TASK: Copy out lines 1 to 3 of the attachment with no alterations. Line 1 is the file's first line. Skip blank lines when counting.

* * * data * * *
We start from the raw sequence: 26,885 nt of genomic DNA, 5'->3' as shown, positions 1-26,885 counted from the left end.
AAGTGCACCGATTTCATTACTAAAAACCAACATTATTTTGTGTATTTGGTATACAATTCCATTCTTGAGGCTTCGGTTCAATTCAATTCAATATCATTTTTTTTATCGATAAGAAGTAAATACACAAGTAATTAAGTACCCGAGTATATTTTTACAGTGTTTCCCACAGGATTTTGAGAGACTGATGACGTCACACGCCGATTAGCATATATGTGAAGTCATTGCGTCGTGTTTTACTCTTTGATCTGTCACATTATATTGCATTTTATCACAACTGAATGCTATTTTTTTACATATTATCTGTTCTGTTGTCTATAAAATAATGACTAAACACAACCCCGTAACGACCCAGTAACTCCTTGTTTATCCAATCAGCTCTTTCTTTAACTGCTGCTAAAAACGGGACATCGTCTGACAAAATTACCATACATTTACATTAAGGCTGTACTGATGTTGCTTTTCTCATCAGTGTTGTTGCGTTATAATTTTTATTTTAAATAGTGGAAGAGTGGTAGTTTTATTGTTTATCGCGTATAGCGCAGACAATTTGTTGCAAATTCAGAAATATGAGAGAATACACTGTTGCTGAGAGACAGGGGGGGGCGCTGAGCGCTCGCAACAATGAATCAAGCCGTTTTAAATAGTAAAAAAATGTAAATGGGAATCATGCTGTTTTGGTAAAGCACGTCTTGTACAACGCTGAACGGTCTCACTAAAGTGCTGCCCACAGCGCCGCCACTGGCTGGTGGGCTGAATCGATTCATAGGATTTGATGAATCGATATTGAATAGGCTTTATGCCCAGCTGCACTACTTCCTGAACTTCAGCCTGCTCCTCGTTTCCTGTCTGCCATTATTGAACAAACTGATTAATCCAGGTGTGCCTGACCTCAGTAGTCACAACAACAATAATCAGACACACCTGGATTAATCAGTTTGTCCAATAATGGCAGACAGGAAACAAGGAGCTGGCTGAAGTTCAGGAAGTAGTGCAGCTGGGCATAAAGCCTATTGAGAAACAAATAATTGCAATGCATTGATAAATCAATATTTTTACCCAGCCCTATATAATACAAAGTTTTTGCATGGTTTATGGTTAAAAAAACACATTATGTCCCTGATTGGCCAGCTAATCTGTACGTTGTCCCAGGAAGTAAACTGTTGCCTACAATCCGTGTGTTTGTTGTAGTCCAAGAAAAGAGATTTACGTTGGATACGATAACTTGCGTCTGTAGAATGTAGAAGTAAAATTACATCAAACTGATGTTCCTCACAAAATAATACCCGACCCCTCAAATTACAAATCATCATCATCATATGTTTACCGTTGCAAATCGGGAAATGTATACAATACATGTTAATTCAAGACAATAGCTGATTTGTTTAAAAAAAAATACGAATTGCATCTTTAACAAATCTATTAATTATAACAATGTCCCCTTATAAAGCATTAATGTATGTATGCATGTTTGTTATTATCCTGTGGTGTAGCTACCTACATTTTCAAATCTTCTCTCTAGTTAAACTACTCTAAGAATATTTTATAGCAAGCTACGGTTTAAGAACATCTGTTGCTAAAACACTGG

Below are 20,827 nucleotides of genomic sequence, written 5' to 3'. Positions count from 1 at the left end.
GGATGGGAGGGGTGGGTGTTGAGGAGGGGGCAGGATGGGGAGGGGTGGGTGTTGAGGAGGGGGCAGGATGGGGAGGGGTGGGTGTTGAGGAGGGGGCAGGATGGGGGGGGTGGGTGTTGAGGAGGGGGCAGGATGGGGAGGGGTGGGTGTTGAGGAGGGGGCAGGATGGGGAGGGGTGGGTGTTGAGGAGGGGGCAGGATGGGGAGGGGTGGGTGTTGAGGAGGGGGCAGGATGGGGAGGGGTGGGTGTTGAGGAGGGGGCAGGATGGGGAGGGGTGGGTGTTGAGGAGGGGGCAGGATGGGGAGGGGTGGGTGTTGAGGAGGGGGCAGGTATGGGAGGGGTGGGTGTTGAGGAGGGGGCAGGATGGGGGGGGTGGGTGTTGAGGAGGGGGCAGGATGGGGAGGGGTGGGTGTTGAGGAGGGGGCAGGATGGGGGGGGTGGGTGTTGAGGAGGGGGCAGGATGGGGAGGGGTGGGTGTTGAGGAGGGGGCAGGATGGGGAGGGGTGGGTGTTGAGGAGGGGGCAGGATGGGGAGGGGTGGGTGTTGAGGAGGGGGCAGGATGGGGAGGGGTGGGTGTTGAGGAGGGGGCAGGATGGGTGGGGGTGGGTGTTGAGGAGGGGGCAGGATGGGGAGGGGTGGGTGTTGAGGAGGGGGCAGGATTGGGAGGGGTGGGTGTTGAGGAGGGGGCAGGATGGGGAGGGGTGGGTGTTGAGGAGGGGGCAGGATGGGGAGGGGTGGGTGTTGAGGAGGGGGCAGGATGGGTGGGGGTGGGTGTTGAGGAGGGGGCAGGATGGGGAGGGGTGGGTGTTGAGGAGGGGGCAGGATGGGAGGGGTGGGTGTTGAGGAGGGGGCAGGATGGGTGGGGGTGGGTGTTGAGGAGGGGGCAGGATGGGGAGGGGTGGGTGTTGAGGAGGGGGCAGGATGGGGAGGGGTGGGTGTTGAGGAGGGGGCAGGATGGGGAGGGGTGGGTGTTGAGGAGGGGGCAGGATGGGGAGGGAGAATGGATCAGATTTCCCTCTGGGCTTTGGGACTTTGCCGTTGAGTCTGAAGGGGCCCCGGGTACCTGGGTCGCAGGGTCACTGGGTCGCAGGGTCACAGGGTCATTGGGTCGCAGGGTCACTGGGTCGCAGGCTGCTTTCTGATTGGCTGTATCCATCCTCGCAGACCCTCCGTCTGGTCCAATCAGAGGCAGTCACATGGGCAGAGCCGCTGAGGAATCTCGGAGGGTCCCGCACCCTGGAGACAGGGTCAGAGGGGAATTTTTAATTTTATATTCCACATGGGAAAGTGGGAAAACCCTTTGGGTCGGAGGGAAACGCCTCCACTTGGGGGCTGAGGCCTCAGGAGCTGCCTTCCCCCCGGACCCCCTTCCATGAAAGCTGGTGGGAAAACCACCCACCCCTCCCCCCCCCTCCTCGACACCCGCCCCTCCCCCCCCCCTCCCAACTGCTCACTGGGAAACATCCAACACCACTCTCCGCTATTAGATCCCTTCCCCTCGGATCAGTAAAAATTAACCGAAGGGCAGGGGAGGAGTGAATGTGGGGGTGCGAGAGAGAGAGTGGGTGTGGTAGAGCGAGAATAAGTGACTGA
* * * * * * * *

We start from the raw sequence: 26,885 nt of genomic DNA, 5'->3' as shown, positions 1-26,885 counted from the left end.
AAGTGCACCGATTTCATTACTAAAAACCAACATTATTTTGTGTATTTGGTATACAATTCCATTCTTGAGGCTTCGGTTCAATTCAATTCAATATCATTTTTTTTATCGATAAGAAGTAAATACACAAGTAATTAAGTACCCGAGTATATTTTTACAGTGTTTCCCACAGGATTTTGAGAGACTGATGACGTCACACGCCGATTAGCATATATGTGAAGTCATTGCGTCGTGTTTTACTCTTTGATCTGTCACATTATATTGCATTTTATCACAACTGAATGCTATTTTTTTACATATTATCTGTTCTGTTGTCTATAAAATAATGACTAAACACAACCCCGTAACGACCCAGTAACTCCTTGTTTATCCAATCAGCTCTTTCTTTAACTGCTGCTAAAAACGGGACATCGTCTGACAAAATTACCATACATTTACATTAAGGCTGTACTGATGTTGCTTTTCTCATCAGTGTTGTTGCGTTATAATTTTTATTTTAAATAGTGGAAGAGTGGTAGTTTTATTGTTTATCGCGTATAGCGCAGACAATTTGTTGCAAATTCAGAAATATGAGAGAATACACTGTTGCTGAGAGACAGGGGGGGGCGCTGAGCGCTCGCAACAATGAATCAAGCCGTTTTAAATAGTAAAAAAATGTAAATGGGAATCATGCTGTTTTGGTAAAGCACGTCTTGTACAACGCTGAACGGTCTCACTAAAGTGCTGCCCACAGCGCCGCCACTGGCTGGTGGGCTGAATCGATTCATAGGATTTGATGAATCGATATTGAATAGGCTTTATGCCCAGCTGCACTACTTCCTGAACTTCAGCCTGCTCCTCGTTTCCTGTCTGCCATTATTGAACAAACTGATTAATCCAGGTGTGCCTGACCTCAGTAGTCACAACAACAATAATCAGACACACCTGGATTAATCAGTTTGTCCAATAATGGCAGACAGGAAACAAGGAGCTGGCTGAAGTTCAGGAAGTAGTGCAGCTGGGCATAAAGCCTATTGAGAAACAAATAATTGCAATGCATTGATAAATCAATATTTTTACCCAGCCCTATATAATACAAAGTTTTTGCATGGTTTATGGTTAAAAAAACACATTATGTCCCTGATTGGCCAGCTAATCTGTACGTTGTCCCAGGAAGTAAACTGTTGCCTACAATCCGTGTGTTTGTTGTAGTCCAAGAAAAGAGATTTACGTTGGATACGATAACTTGCGTCTGTAGAATGTAGAAGTAAAATTACATCAAACTGATGTTCCTCACAAAATAATACCCGACCCCTCAAATTACAAATCATCATCATCATATGTTTACCGTTGCAAATCGGGAAATGTATACAATACATGTTAATTCAAGACAATAGCTGATTTGTTTAAAAAAAAATACGAATTGCATCTTTAACAAATCTATTAATTATAACAATGTCCCCTTATAAAGCATTAATGTATGTATGCATGTTTGTTATTATCCTGTGGTGTAGCTACCTACATTTTCAAATCTTCTCTCTAGTTAAACTACTCTAAGAATATTTTATAGCAAGCTACGGTTTAAGAACATCTGTTGCTAAAACACTGG

Below are 20,827 nucleotides of genomic sequence, written 5' to 3'. Positions count from 1 at the left end.